Drawing from more than a dozen sets of measures (for a complete version of the brief overview see Table 2-2) and in some cases, additional sources, committee members first generated a list of Leading Health Indicator (LHI) contenders based on each member’s proposed indicators to inform the development of a high-level, parsimonious set. Two rounds of consolidating or collapsing similar items followed, and reduced the longer list of candidates to one that represented the committee’s consensus of candidate LHIs.
In the process of selecting the first set of candidate LHIs for consideration, the top-down procedure employed a staff-developed, web-based polling form (developed using a web-based platform), which each member independently completed to ensure an efficient process and to avoid members influencing each other’s thinking at an early stage. The form included a series of checks members were asked to make, reflecting key considerations required to ensure LHIs would adhere to all selection criteria and reflect Healthy People 2030 (HP2030) principles. During this part of the work, committee members applied Phase 0 and Phase 1 LHI selection criteria to each LHI contender (see Table 2-1). For each candidate, committee members were asked to complete the following fields (see Appendix D for the form used):
- Source of the suggested measure (e.g., America’s Health Rankings, Centers for Disease Control and Prevention Winnable Battles)
- Does the measure meet HP2030 objective criteria
- Does the measure meet LHI selection criteria (Phase 0 and 1, with Phase 2 to be applied later to the full set; see Table 2-1)
- Which of the four broad categories outlined in the committee’s first report—life stages; public health and health care systems; social, physical, and economic determinants; or health states—does the measure fit in? The committee used this information as an additional way to ensure balance of measures
- Which of the HP2030 Framework concepts (17 items; see Figure 1-1) does the measure map to?
- Health and Well-Being Across the Lifespan: physical, mental, social dimensions of health; access to quality public health and clinical care systems (the committee separated the latter into four sub-level concepts: access to public health system, quality of public health system, access to health care, quality of health care) (seven items)
- Cultivating Healthier Environments: physical, social, economic (three items)
- Closing Gaps: health disparities, health equity, health literacy (three items)
- Increasing Knowledge and Action: shared responsibility across sectors; public health successes; evidence-based laws, policies, and practices; objectives and data (four items)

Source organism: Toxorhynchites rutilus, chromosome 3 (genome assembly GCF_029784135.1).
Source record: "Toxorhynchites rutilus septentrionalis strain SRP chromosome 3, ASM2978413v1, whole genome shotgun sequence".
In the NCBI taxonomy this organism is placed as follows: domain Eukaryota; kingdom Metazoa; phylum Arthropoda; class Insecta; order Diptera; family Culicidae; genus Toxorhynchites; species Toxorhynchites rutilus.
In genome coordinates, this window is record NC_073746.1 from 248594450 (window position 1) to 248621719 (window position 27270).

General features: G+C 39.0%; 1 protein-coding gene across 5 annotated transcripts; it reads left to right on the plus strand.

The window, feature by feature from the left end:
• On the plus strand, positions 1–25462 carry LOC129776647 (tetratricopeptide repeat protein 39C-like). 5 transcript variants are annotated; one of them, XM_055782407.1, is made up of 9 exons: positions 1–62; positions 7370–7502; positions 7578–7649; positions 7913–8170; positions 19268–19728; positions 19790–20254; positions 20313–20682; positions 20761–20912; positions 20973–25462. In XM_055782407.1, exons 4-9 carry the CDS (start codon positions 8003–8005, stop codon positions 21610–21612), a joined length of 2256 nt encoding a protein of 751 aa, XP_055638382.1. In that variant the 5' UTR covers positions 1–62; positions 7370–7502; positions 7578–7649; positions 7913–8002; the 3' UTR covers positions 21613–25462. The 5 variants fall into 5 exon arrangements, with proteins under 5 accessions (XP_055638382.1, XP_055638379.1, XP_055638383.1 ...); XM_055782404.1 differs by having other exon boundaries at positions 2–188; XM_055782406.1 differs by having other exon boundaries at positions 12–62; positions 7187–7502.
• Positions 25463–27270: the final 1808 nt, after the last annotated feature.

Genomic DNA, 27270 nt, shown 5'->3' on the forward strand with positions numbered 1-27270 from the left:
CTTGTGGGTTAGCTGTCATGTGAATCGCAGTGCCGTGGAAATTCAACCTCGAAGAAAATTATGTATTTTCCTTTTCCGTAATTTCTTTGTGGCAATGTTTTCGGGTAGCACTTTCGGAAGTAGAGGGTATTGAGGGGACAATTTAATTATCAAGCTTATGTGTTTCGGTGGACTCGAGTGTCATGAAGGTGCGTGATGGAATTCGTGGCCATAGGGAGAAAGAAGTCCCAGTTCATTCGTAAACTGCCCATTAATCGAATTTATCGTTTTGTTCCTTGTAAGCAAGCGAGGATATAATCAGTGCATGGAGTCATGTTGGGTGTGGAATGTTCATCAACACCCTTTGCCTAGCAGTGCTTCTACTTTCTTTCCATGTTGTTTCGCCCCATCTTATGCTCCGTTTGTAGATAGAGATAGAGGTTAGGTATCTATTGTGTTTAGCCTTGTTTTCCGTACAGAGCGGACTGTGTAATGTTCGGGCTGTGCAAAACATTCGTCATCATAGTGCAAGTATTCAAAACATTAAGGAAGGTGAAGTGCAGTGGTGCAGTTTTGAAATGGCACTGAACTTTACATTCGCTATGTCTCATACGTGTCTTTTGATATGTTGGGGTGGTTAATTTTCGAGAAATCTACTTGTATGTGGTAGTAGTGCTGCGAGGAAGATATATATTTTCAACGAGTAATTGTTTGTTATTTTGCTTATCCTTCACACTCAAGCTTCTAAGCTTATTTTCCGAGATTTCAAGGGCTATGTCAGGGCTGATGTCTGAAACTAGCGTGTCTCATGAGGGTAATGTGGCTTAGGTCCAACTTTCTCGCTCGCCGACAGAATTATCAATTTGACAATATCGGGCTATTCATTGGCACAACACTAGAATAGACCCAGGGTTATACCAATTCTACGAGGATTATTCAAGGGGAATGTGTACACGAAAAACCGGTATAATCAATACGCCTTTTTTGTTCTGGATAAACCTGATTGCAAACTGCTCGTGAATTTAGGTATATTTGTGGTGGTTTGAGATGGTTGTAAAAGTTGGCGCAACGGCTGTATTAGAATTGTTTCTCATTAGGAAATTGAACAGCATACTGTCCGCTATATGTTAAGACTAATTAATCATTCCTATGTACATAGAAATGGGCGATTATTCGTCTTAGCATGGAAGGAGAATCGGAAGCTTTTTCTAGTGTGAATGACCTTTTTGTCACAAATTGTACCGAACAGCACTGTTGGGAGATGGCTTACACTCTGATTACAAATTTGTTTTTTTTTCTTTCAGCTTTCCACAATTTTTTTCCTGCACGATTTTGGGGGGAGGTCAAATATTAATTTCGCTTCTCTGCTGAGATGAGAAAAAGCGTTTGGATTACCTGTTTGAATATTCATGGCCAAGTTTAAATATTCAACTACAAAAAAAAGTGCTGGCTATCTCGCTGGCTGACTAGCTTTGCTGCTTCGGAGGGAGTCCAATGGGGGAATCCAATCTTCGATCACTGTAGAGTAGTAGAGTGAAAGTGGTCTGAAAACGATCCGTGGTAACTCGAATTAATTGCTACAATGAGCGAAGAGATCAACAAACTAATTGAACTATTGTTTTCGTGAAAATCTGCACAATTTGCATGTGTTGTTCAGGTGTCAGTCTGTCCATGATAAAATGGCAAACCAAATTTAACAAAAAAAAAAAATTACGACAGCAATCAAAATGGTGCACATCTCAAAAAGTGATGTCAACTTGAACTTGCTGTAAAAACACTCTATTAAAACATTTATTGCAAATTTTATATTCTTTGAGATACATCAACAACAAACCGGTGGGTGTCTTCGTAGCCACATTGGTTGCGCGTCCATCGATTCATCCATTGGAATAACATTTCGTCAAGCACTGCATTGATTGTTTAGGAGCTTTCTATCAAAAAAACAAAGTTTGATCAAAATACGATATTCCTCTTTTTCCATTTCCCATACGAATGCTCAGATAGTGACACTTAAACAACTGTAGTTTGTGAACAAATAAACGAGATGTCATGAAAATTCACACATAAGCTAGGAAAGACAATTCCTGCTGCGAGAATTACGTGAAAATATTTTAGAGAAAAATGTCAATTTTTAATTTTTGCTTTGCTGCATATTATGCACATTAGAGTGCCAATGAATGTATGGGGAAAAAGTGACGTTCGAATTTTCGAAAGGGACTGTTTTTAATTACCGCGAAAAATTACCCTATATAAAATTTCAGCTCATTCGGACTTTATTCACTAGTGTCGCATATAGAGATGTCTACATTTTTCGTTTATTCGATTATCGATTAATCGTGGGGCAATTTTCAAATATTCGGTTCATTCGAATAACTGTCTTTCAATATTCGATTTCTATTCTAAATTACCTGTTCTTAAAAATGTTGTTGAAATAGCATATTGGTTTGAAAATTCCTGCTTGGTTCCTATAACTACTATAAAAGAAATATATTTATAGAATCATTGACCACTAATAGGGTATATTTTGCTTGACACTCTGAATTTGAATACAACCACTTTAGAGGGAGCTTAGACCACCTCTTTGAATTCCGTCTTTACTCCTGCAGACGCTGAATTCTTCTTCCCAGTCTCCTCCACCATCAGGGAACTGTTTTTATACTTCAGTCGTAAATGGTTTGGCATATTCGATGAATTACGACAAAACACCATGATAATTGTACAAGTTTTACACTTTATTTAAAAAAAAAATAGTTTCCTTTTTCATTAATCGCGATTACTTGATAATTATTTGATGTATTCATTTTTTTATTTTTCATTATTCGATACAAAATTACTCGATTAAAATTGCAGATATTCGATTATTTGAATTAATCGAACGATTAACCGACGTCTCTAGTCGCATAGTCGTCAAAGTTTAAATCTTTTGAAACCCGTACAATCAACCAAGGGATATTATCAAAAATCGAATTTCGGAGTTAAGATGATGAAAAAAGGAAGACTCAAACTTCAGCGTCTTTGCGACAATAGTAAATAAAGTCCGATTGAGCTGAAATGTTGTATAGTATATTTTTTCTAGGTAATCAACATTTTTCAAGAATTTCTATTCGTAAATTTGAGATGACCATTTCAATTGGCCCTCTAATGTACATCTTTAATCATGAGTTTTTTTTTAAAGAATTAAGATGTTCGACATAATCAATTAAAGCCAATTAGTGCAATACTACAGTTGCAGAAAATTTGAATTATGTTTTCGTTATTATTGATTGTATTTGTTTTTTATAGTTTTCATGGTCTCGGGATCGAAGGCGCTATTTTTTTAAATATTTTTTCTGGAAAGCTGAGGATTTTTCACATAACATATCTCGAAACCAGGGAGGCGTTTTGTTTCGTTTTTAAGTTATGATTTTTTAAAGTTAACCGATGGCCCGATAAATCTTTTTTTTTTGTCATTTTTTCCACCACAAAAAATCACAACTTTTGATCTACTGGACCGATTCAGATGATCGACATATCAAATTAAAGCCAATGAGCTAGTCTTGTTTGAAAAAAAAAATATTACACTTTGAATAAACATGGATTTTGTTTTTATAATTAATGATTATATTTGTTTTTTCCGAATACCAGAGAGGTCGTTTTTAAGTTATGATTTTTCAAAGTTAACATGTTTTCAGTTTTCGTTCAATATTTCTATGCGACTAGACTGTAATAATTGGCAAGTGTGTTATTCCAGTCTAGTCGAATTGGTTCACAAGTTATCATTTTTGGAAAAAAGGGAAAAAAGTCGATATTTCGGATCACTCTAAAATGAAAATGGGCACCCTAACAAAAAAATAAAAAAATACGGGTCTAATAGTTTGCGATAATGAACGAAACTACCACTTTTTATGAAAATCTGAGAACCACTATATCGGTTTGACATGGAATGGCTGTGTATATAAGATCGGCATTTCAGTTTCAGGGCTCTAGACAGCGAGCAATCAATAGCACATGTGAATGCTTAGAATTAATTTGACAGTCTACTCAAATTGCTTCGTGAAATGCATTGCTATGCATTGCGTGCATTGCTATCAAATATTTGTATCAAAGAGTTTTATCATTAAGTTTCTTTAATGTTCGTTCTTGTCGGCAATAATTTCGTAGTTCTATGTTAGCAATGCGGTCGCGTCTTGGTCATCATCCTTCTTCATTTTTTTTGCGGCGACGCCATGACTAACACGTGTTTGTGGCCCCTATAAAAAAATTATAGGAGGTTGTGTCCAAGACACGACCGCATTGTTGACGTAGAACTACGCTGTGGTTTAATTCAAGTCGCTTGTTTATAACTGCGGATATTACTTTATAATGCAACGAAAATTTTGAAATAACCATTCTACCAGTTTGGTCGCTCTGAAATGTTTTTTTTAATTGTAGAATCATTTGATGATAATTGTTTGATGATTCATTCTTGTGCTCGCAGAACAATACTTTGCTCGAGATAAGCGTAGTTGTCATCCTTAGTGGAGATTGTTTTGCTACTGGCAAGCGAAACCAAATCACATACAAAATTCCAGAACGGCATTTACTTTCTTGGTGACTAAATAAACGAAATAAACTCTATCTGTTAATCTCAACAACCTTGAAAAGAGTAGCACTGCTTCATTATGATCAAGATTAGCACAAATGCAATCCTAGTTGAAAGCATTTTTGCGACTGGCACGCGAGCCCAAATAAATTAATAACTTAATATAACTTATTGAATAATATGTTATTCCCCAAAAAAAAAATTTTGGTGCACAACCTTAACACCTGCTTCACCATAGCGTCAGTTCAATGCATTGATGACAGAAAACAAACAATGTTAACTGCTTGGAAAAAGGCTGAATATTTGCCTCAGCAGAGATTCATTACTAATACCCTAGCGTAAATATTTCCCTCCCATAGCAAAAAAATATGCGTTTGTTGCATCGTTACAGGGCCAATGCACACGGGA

Using the curated list of more than a dozen measure sets (see Table 2-2 for the high-level overview) each committee member was asked to identify 15 measures that would be eligible to be considered as a candidate LHI. The committee produced a pooled set of 115 LHI candidates. As foreseen, there were overlaps in LHI contenders produced by the committee, so the staff reviewed the list of 115 and condensed similar topics and measures, ultimately rendering a list of 45 distinct items. Next, the committee undertook a collective consensus process (several meetings discussing each LHI, alignment with selection criteria, and relevant literature) to further narrow the list, ultimately yielding the 34 LHIs presented in this report.
The resulting list of LHI candidates was heterogeneous, an assortment of complete measures (e.g., “life expectancy at birth”), broad topics with no specific measure (e.g., “education”), and multiple measures for the same topic listed together (e.g., for education, “either fourth grade reading proficiency or educational spending”). Staff collapsed the items submitted based on similarity, such as measures that were the same but worded differently or referred to the same topic, to yield a shorter list of 45 items.
The committee then deliberated in several rounds to arrive at consensus on the 34 LHI candidates to put forward. The committee arbitrarily considered that number would be appropriate in order to reflect the breadth of key priorities while advancing an achievable agenda toward
health. At each step in the top-down process, the committee continually applied the three-phase LHI selection criteria (see Table 2-1), both explicitly during LHI selection (e.g., during the use of the polling tool) as well as throughout committee deliberations. Thus, the working assumption was that most candidates would meet the criteria. However, related considerations (e.g., “Does this LHI meet the ‘public health burden’ criterion?” and “What is known about interventions to address it?”) operated throughout the deliberations, even before the committee moved on to the step of discussing the merits of each candidate LHI.
THE RESULTS OF THE TOP-DOWN PROCEDURE
As noted already, committee members were asked to contribute their suggestions toward a draft list of LHIs through a process that integrated a range of considerations and “checks.” The result was a list of 34 LHIs, which are listed and discussed in the next chapter.
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